School of Casablanca
2020–2022

 
<p>First Art History course dedicated to Africa by Art Historian and Anthropologist Toni Maraini, Casablanca School of Fine Arts, 1965, Courtesy Toni Maraini Archive, Photo: Mohamed Melehi</p>

First Art History course dedicated to Africa by Art Historian and Anthropologist Toni Maraini, Casablanca School of Fine Arts, 1965, Courtesy Toni Maraini Archive, Photo: Mohamed Melehi

 

KW Institute for Contemporary Art and Sharjah Art Foundation, in collaboration with Goethe-Institut Marokko and ThinkArt, are pleased to initiate a collaborative venture in 2020–2022 evolving around the approach of the School of Casablanca— a group that developed innovative education and exhibition strategies in Morocco in the 1960s.

 

Drawing on and interpreting the Bauhaus Manifesto in the 1960s and 1970s, the School of Casablanca engaged models of rethinking the relationship between arts, crafts, design, and architecture within a local context. Recommencing this engagement after the centennial of the Bauhaus, the collaborative venture seeks to further the legacy of the School of Casablanca in contemporary thought. This aim proves to be important not only within a Moroccan context, but also in relation to critical reflection on the traditions of Western methodology and self-perception.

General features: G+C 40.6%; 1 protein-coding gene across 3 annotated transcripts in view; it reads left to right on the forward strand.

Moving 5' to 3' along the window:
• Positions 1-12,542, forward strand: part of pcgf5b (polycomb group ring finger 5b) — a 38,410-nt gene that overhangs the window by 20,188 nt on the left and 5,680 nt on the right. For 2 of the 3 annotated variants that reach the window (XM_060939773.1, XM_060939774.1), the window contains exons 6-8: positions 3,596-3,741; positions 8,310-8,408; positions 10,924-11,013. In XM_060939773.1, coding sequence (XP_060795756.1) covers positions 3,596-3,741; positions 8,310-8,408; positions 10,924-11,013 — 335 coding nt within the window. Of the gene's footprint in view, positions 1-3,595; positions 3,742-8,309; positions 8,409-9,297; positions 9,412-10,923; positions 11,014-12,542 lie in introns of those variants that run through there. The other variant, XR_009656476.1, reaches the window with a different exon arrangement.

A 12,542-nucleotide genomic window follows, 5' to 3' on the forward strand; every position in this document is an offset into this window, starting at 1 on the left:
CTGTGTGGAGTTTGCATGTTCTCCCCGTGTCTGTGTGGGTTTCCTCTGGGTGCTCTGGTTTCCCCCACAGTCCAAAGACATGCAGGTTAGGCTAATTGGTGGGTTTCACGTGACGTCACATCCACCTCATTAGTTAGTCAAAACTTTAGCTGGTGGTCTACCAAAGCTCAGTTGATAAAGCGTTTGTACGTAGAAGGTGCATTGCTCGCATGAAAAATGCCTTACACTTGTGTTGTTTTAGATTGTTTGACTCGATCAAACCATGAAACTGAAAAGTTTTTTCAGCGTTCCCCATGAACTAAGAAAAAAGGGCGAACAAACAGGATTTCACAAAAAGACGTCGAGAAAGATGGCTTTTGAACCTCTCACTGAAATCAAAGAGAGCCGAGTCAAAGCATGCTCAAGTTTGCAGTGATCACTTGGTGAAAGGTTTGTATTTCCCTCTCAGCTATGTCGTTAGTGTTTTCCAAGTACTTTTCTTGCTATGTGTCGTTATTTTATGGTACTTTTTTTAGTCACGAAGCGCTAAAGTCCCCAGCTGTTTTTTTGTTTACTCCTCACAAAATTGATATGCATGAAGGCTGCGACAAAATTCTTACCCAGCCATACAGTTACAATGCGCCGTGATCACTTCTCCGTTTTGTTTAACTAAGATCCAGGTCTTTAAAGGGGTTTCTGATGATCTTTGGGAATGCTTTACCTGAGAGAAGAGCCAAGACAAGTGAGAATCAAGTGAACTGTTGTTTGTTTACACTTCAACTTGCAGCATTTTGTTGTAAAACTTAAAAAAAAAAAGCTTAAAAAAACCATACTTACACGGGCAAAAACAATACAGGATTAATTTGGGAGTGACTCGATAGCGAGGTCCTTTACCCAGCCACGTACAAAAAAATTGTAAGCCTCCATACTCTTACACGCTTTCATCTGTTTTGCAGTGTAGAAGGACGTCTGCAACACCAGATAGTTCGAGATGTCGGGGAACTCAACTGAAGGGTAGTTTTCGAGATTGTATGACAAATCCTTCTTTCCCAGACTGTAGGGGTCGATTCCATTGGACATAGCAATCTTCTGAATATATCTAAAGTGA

An integral part of the venture is a residency in Casablanca that will take place from 2020 to 2022, during which time residents will conduct research, produce new work, and create a public program focused on the subject(s) addressed in their research. The six invited residents are Céline CondorelliFatima-Zahra Lakrissa, Marion von OstenManuel Raeder, Bik Van der Pol, and Abdeslam Ziou Ziou.

 

The collaborative venture will include a conference titled The School of Casablanca: Pioneering innovative strategies for the production and transmission of forms of knowledge—Learning from the legacies of the School of Casablanca today featuring keynotes, talks, and workshops by Rajae Benchemsi, Brahim AlaouiNadia Chabâa, Bert Flint, Mustapha HafidMohamed Hamidi, Peter Kortmann, Toni Maraini, Mohamed Melehi, Morad Montazami, and Marcelo Rezende, among others. The conference is realized in collaboration with ifa (Institut für Auslandsbeziehungen) and will be held in Fall 2020 at the École Municipale des Beaux-Arts in Casablanca, Morocco.

 

For upcoming information on the conference and the project, please visit the website of School of Casablanca.

 

About the School of Casablanca
Created in the 1920s and officially inaugurated in 1951 by the French protectorate, the École Municipale des Beaux-Arts (Casablanca School of Fine Arts) was an innovative institution in 1960s Morocco. After Moroccan independence in 1956, civic awareness rose, impacting both artists and intellectuals seeking to reconsider their social function and visibility in the public sphere. Through this process, the artist became the producer of a social and cultural project, in which art was expected to become a space of shared knowledge and experience. In the midst of this post-colonial artistic and cultural renewal, artists Farid Belkahia (1934–2014), Mohamed Chabâa (1935–2013), and Mohamed Melehi (b. 1936) formed the Casablanca Group at the Casablanca School of Fine Arts. They were later joined by Mohamed Hamidi (b. 1941), Mustapha Hafid (b. 1942), and Mohamed Ataallah (1934–2014).